Much Wenlock Museum

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Kids in Museums volunteer, Mar Dixon had the unusual experience of visiting a museum in a small Shropshire town where the local community had decided themselves what would feature in the museum…

Much Wenlock Museum  has just re-opened, but I had the honour of a preview to see the progress that’s been made since it closed for renovations. Much Wenlock is a small town that was thrown into the spotlight when the organizers of the 2012 Olympics named one of the mascots Wenlock after the town’s association with bringing back the Modern day Olympics.

The museum had the unique situation of being able to go back to bare walls. They worked with the local community to find out what they wanted and how they wanted the items displayed. This is reflected in the unique style and layout of the museum.

When you walk in, you’re greeted with a magnificent, attention-grabbing wall. To the right is the shop which is exquisitely designed to highlight the Olympian heritage (although other items are available). To the left is the town’s local information where you can find more on the Olympic Trail, Abbey and Priory.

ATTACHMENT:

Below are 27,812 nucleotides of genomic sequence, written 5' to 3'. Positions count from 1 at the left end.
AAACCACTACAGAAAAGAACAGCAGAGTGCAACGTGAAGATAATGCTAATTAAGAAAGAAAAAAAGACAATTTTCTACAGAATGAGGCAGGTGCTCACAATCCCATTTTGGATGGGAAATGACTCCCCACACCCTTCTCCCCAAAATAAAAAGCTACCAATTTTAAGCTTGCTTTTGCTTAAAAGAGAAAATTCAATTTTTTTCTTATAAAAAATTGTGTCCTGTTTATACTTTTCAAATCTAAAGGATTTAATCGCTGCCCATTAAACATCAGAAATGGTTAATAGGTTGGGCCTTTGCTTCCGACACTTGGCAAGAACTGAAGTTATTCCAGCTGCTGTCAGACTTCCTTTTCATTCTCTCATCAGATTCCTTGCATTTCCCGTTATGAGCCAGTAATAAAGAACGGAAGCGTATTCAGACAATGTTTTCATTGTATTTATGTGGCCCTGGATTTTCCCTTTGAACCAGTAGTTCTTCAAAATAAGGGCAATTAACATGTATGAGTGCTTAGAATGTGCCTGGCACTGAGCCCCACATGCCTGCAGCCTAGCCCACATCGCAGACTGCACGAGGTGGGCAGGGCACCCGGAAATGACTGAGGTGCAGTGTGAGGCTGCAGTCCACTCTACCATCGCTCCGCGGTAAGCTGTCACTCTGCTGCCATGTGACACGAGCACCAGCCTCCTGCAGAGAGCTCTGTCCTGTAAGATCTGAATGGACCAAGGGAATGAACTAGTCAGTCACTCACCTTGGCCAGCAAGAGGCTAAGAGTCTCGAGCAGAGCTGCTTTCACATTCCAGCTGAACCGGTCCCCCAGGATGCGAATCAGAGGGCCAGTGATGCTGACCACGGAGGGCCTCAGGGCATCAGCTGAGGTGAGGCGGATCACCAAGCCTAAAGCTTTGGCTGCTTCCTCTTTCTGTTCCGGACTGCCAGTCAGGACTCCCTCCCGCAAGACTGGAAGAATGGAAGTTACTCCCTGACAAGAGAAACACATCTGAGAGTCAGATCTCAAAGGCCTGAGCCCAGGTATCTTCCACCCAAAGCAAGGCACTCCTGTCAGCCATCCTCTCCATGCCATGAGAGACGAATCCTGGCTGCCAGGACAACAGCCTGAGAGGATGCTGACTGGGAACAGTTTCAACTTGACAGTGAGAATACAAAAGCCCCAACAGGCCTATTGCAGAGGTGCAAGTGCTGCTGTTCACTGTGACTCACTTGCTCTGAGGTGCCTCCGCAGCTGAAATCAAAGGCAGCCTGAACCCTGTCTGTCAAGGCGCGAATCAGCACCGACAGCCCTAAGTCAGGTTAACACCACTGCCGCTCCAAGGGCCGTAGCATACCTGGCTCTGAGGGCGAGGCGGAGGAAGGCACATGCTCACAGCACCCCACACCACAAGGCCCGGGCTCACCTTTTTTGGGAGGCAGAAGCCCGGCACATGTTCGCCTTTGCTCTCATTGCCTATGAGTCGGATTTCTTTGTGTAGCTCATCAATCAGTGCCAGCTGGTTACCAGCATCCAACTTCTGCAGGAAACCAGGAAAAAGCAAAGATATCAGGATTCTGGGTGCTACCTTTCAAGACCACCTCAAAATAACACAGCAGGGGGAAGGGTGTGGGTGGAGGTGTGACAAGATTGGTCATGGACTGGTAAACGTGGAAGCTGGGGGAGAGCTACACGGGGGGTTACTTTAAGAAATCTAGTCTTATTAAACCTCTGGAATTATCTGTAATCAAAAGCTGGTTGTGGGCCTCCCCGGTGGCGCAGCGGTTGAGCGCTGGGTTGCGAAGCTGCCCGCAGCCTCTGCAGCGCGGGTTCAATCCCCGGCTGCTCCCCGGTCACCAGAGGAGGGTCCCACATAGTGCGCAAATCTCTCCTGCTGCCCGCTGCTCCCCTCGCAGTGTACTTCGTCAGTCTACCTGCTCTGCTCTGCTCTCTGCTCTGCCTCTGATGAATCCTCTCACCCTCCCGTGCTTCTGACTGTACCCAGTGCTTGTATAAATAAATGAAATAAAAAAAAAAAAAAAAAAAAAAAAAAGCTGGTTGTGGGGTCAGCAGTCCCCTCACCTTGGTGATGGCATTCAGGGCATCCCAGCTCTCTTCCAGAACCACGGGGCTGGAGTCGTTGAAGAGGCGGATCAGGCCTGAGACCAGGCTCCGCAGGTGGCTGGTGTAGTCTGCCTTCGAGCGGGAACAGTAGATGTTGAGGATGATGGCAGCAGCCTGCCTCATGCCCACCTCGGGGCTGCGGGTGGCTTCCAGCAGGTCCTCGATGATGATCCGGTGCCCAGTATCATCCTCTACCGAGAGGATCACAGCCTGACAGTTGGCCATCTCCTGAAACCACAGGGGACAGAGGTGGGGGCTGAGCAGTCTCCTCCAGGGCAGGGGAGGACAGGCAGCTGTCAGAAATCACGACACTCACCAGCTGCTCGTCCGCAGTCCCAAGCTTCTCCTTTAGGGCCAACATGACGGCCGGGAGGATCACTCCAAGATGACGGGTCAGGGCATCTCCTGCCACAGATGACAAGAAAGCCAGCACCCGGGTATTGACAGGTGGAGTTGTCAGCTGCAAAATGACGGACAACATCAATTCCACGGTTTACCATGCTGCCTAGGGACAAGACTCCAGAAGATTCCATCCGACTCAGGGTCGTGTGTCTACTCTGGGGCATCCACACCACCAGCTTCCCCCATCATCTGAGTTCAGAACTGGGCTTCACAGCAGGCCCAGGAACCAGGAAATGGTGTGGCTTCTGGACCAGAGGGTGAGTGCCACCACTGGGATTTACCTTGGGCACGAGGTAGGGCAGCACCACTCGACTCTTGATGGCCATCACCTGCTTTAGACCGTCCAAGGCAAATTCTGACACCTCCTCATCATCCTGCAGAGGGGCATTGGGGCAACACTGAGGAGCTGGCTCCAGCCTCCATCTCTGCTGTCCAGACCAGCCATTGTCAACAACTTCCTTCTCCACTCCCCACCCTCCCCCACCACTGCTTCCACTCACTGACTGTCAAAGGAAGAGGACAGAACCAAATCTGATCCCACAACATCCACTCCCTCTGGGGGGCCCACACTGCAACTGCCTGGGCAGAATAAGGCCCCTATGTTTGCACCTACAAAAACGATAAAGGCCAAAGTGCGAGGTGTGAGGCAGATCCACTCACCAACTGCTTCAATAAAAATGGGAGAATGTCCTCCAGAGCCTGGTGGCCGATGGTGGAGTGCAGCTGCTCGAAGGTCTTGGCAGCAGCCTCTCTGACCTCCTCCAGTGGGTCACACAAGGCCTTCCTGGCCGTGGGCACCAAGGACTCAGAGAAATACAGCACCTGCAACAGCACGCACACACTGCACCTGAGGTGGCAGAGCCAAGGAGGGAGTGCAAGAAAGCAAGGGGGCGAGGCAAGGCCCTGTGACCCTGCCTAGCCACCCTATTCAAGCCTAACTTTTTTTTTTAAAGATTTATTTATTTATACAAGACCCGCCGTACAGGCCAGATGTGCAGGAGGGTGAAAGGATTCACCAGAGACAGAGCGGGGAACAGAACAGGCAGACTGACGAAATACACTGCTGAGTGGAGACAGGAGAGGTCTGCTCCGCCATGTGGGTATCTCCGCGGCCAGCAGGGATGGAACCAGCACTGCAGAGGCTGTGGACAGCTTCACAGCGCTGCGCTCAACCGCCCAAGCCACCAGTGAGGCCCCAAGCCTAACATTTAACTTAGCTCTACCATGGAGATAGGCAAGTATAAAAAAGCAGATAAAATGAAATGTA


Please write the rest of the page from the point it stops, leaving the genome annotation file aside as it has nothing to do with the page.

The museum is very kid friendly and accessible. Curator Emma-Kate Lanyon said feedback indicated that people wanted panels with descriptions, but for them not to be flat. So the layout is an oval shape with lots of depth and texture. There are buttons to push to hear voices of the historical people of Wenlock such as William Penny Brooke.

Outside of the Olympian connection, Much Wenlock is also an archaeological site. I particularly loved the ‘Wall of Fossils’ where you’re encouraged to touch the replicas. Next to this was a microscope so you could research fossils in more detail.

There was still a bit of work to be done in time for the official opening, but I’m very impressed with what I’ve seen so far. And I was very pleased to hear they have pledged their support for Kids in Museums Manifesto 2012.

One Response

  1. Rose Silvester Says:

    I visited this museum recently and was really impressed by the way they’d selected and displayed to illustrate some fascinating stories. I was only slightly aware of the Wenlock Olympics before. But I was also impressed by the town. It’s very small but packs a lot in – beautiful old buildings, little market, great bookshop, inspiring knitting shop, ruined priory (English Heritage), art/craft gallery, and of course the museum. Plus plenty of good cafes and tea rooms! I saw plenty of happy people in Much Wenlock and it would be a great place for a relaxed one-to-one visit with a grandchild/niece/nephew. Lots of scope for conversations.

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